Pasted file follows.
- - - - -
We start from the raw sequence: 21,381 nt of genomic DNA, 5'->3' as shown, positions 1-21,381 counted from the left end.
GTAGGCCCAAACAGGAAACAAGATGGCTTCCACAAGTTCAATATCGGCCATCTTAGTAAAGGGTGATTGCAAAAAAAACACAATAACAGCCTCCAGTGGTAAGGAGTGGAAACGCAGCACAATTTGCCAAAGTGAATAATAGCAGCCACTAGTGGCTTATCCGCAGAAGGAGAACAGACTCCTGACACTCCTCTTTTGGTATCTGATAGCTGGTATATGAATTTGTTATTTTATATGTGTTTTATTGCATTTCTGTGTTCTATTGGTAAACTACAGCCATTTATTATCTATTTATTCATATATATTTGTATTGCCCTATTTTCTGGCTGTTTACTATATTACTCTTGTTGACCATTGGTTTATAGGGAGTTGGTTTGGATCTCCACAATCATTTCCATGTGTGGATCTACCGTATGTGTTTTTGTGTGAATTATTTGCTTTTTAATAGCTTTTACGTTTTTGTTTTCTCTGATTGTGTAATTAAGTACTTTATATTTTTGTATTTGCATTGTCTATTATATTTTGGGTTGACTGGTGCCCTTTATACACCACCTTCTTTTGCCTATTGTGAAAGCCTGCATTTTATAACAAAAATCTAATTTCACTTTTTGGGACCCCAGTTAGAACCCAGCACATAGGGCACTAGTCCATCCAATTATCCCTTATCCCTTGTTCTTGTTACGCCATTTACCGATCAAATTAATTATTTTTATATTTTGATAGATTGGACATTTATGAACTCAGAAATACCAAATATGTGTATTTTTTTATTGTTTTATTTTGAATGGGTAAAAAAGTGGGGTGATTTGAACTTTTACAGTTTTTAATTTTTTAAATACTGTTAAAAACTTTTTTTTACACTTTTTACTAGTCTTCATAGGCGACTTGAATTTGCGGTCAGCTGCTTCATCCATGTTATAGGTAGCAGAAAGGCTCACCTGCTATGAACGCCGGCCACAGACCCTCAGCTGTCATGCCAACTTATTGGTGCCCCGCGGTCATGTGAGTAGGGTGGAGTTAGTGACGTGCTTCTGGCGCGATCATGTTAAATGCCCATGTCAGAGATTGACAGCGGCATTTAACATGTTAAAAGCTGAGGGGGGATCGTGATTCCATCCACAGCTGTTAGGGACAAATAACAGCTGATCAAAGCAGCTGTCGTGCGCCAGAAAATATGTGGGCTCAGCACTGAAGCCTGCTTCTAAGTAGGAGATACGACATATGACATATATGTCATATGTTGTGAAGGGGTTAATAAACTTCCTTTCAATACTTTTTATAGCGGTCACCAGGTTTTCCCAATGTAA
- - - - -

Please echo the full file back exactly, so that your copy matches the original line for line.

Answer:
We start from the raw sequence: 21,381 nt of genomic DNA, 5'->3' as shown, positions 1-21,381 counted from the left end.
GTAGGCCCAAACAGGAAACAAGATGGCTTCCACAAGTTCAATATCGGCCATCTTAGTAAAGGGTGATTGCAAAAAAAACACAATAACAGCCTCCAGTGGTAAGGAGTGGAAACGCAGCACAATTTGCCAAAGTGAATAATAGCAGCCACTAGTGGCTTATCCGCAGAAGGAGAACAGACTCCTGACACTCCTCTTTTGGTATCTGATAGCTGGTATATGAATTTGTTATTTTATATGTGTTTTATTGCATTTCTGTGTTCTATTGGTAAACTACAGCCATTTATTATCTATTTATTCATATATATTTGTATTGCCCTATTTTCTGGCTGTTTACTATATTACTCTTGTTGACCATTGGTTTATAGGGAGTTGGTTTGGATCTCCACAATCATTTCCATGTGTGGATCTACCGTATGTGTTTTTGTGTGAATTATTTGCTTTTTAATAGCTTTTACGTTTTTGTTTTCTCTGATTGTGTAATTAAGTACTTTATATTTTTGTATTTGCATTGTCTATTATATTTTGGGTTGACTGGTGCCCTTTATACACCACCTTCTTTTGCCTATTGTGAAAGCCTGCATTTTATAACAAAAATCTAATTTCACTTTTTGGGACCCCAGTTAGAACCCAGCACATAGGGCACTAGTCCATCCAATTATCCCTTATCCCTTGTTCTTGTTACGCCATTTACCGATCAAATTAATTATTTTTATATTTTGATAGATTGGACATTTATGAACTCAGAAATACCAAATATGTGTATTTTTTTATTGTTTTATTTTGAATGGGTAAAAAAGTGGGGTGATTTGAACTTTTACAGTTTTTAATTTTTTAAATACTGTTAAAAACTTTTTTTTACACTTTTTACTAGTCTTCATAGGCGACTTGAATTTGCGGTCAGCTGCTTCATCCATGTTATAGGTAGCAGAAAGGCTCACCTGCTATGAACGCCGGCCACAGACCCTCAGCTGTCATGCCAACTTATTGGTGCCCCGCGGTCATGTGAGTAGGGTGGAGTTAGTGACGTGCTTCTGGCGCGATCATGTTAAATGCCCATGTCAGAGATTGACAGCGGCATTTAACATGTTAAAAGCTGAGGGGGGATCGTGATTCCATCCACAGCTGTTAGGGACAAATAACAGCTGATCAAAGCAGCTGTCGTGCGCCAGAAAATATGTGGGCTCAGCACTGAAGCCTGCTTCTAAGTAGGAGATACGACATATGACATATATGTCATATGTTGTGAAGGGGTTAATAAACTTCCTTTCAATACTTTTTATAGCGGTCACCAGGTTTTCCCAATGTAA